Serge Koussevitzky commissioned his First Symphony in 1942 and one each year until1946. By then he was offered a professorship in Prague where the Communists were in power. He traveled in Europe but took the composition chair offered at Princeton University. The duet we heard was composed in 1958, the year he was admitted to the hospital for cancer.

      Each piece was preceded by a brief introduction by a member of the trio. Jennifer Snyder in her sweet, charming way introduced the Robert Schumann (1810-1856) Piano Quartet in E-flat major, Op. 47, pointing out that the third movement, Andante cantabile, with its lovely melodic flow is the ideal that the trio strives toward in all their music making. With guest pianist Amanda Halstead joining the trio, this busy piece filled the hall with beautiful playing. The well coordinated performance of these talented young players pleased this audience of mostly college age listeners, though even we older folks took away with us a sense of a complete and happy experience. See the Ambrosia 3 website at for biographies and a history of the group.

Ambrosia 3 Plays Piazzolla and Bach

      April 13, 2007. It is 8 p.m. Friday evening and by just being in this safe space of Chandler Hall where we have taken many musical journeys, I begin to relax from a hectic work week. The opening music by Astor Piazzolla (b.1921, Mar del Plata, Argentina) features guest saxophonist James Nesbit, a freelance performer and busy Tidewater teacher, in Quartet for Soprano Saxophone and String Trio. Piazzolla, here arranged by A. Regni, has kept alive and expanded tango, the indigenous Argentine dance form and raised it to art music. There are pop tunes and the sweet sound of strings with their sensuousness contrasted with astringent sections to communicate danger.

      Ken Hunt, who wrote liner notes for Kronos Quartet's CD Five Tango Sensations (Nonsuch 9 79254-2) has written "Piazzolla brought to tango influences as diverse as jazz, contemporary classicism and Italian opera, out of which he distilled neuvo tango ("New Tango") . . . his music sang a more urgent, radical song. His song did not always please. It challenged. It aroused passions." The playing was wonderful with accurate intonation and a sense of camaraderie among the trio and Mr. Nesbit.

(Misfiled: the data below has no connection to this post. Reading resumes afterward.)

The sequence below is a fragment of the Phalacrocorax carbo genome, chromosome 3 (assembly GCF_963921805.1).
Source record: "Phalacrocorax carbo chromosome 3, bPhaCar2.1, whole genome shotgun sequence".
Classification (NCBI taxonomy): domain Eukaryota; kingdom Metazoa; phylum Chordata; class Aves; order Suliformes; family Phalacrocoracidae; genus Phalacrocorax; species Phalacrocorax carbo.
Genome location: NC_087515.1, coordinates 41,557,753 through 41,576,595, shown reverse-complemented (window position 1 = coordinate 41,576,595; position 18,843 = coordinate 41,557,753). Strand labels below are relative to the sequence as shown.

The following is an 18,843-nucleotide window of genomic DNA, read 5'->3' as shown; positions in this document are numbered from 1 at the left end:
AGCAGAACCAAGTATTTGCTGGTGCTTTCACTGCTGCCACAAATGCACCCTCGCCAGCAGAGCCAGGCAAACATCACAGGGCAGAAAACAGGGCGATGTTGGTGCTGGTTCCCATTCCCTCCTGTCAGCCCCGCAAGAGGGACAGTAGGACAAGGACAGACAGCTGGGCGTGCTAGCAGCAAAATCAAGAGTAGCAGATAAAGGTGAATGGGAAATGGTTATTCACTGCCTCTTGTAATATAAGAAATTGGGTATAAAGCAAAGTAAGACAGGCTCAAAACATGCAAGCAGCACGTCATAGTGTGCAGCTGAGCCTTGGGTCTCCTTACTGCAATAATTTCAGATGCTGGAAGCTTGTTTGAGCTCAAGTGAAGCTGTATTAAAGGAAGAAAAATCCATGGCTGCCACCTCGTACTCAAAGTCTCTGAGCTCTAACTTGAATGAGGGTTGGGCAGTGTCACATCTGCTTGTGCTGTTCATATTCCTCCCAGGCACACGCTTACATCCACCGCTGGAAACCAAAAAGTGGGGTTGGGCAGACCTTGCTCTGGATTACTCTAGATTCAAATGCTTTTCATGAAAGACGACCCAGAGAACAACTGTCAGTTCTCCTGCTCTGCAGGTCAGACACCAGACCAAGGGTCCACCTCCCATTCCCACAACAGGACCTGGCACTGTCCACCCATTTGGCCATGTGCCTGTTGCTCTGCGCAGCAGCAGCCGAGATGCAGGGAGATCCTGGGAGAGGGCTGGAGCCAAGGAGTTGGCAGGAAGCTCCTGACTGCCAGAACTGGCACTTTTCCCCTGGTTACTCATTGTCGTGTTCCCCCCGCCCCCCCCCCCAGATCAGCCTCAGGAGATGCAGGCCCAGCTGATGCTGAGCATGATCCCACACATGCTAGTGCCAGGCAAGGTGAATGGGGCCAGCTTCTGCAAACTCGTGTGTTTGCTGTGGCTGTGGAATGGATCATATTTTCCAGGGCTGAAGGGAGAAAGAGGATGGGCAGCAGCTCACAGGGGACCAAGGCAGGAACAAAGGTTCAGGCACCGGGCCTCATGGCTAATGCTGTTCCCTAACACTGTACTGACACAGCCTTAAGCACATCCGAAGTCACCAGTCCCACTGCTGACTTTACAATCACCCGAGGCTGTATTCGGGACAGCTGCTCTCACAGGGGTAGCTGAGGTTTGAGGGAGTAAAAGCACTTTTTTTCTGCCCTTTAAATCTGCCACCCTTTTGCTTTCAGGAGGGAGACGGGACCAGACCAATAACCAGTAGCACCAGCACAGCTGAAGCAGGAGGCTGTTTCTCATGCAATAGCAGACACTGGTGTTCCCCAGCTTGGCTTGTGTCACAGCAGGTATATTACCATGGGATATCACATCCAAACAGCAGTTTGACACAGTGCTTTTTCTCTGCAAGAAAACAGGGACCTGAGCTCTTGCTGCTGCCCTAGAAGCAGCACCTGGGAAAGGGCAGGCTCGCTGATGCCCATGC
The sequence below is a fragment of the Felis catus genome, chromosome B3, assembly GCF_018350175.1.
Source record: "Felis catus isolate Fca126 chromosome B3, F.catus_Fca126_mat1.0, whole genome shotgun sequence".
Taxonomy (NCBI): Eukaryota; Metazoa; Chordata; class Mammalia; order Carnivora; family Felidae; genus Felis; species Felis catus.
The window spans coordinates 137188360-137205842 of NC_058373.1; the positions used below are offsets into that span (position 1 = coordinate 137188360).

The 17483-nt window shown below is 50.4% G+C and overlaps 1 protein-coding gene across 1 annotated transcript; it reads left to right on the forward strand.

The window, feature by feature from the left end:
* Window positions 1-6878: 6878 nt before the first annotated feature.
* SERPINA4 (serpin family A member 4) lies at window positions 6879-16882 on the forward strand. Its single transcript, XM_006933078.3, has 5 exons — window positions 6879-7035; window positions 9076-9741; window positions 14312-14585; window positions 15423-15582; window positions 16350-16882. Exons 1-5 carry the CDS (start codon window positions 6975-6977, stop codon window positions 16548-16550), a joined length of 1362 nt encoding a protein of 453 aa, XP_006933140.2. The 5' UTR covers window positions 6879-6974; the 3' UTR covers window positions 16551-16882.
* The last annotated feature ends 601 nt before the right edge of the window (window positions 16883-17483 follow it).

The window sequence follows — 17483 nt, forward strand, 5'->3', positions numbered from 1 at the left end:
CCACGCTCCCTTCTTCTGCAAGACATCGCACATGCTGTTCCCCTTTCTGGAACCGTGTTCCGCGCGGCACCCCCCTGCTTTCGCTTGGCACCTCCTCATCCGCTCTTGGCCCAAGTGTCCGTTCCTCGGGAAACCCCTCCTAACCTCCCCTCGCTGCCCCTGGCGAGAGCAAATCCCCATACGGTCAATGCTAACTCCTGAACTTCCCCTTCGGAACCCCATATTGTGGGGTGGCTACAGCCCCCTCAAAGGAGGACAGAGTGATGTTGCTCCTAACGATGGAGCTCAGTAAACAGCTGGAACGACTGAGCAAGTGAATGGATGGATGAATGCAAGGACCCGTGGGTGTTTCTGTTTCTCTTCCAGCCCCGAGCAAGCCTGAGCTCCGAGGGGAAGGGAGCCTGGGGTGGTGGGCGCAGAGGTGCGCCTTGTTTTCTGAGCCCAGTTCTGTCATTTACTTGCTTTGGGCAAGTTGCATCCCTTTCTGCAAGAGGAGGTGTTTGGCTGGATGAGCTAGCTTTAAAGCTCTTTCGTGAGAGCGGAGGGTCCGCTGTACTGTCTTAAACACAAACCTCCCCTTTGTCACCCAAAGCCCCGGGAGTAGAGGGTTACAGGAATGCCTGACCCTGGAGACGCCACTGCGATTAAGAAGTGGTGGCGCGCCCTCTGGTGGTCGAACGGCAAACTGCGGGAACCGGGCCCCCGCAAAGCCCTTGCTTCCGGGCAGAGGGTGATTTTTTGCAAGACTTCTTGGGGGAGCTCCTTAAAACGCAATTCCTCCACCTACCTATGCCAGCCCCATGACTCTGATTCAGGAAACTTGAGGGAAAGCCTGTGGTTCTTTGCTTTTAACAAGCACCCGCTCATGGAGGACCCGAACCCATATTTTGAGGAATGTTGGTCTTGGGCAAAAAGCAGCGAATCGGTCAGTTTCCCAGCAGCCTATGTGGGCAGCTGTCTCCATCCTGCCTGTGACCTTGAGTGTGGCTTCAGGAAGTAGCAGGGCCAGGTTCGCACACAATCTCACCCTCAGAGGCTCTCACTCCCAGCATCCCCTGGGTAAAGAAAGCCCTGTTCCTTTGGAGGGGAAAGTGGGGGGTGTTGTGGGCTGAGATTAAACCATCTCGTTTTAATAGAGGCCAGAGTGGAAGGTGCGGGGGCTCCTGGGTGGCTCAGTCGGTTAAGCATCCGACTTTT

Ambrosia String Quartet was formed when a group of friends came together in the fall of 2002. Cellist Rebecca Gilmore and violist Jennifer Snyder are the remaining founders and are now joined by violinist Simon Lapointe to make up the string trio Ambrosia 3. All three are Virginia Symphony players.

      So why did they choose to play a transcription of the Goldberg Variations BWV 988 by J.S. Bach (1685-1750)? Bach published the piece in 1741-42 for harpsichord. A copy of the thirty variations on an original theme ("Aria mit verschiedenen Veraederungen" - Aria with different variations) was given to Gottlieb Goldberg (1727-1756) who was harpsichordist for a local nobleman and thus the name. It is doubtful the piece was commissioned by Goldberg.

      Fast forward to 1955 when Columbia Records issued a recording by Glenn Gould (1933-1982) who is perhaps Canada's best known classical music superstar. Such esoteric repertory and yet it was an immediate popular and critical success. Earlier recordings by Wanda Landowska and Roslyn Tureck left the impression that the work was austere, semi-scholarly and best suited to theoretical analysis. Then came Gould's urgent, vibrant, strutting and downright sexy recording. Gould revisited the Variations and made a digital recording in 1982, incorporating his later thoughts on the piece. The first recording is 38 minutes, 26 seconds. The last is 51 minutes, 41 seconds.

      After the performance, in conversation with Simon Lapointe, who studied violin with Martin Beaver at the Peabody Conservatory of Music, we learned that Beaver has recorded this arrangement as part of a string trio for Canadian Broadcasting Company Records. The arrangement is by violinist Dmitry Sitkovetsky (b.1954) born in Soviet Russia and now an American citizen. The transcription (1984) is inscribed "To the memory of Glen Gould." Gould's style echoes throughout the piece and that is why it sounded so right. I listened in wonder as Bach held my attention through fifty minutes of variations. I have since concluded that the reason is the variety he creates in service to the music without bombast, aggression or other tricks used by later composers.

Ambrosia Says Goodbye to Jennifer Snyder Kozoroz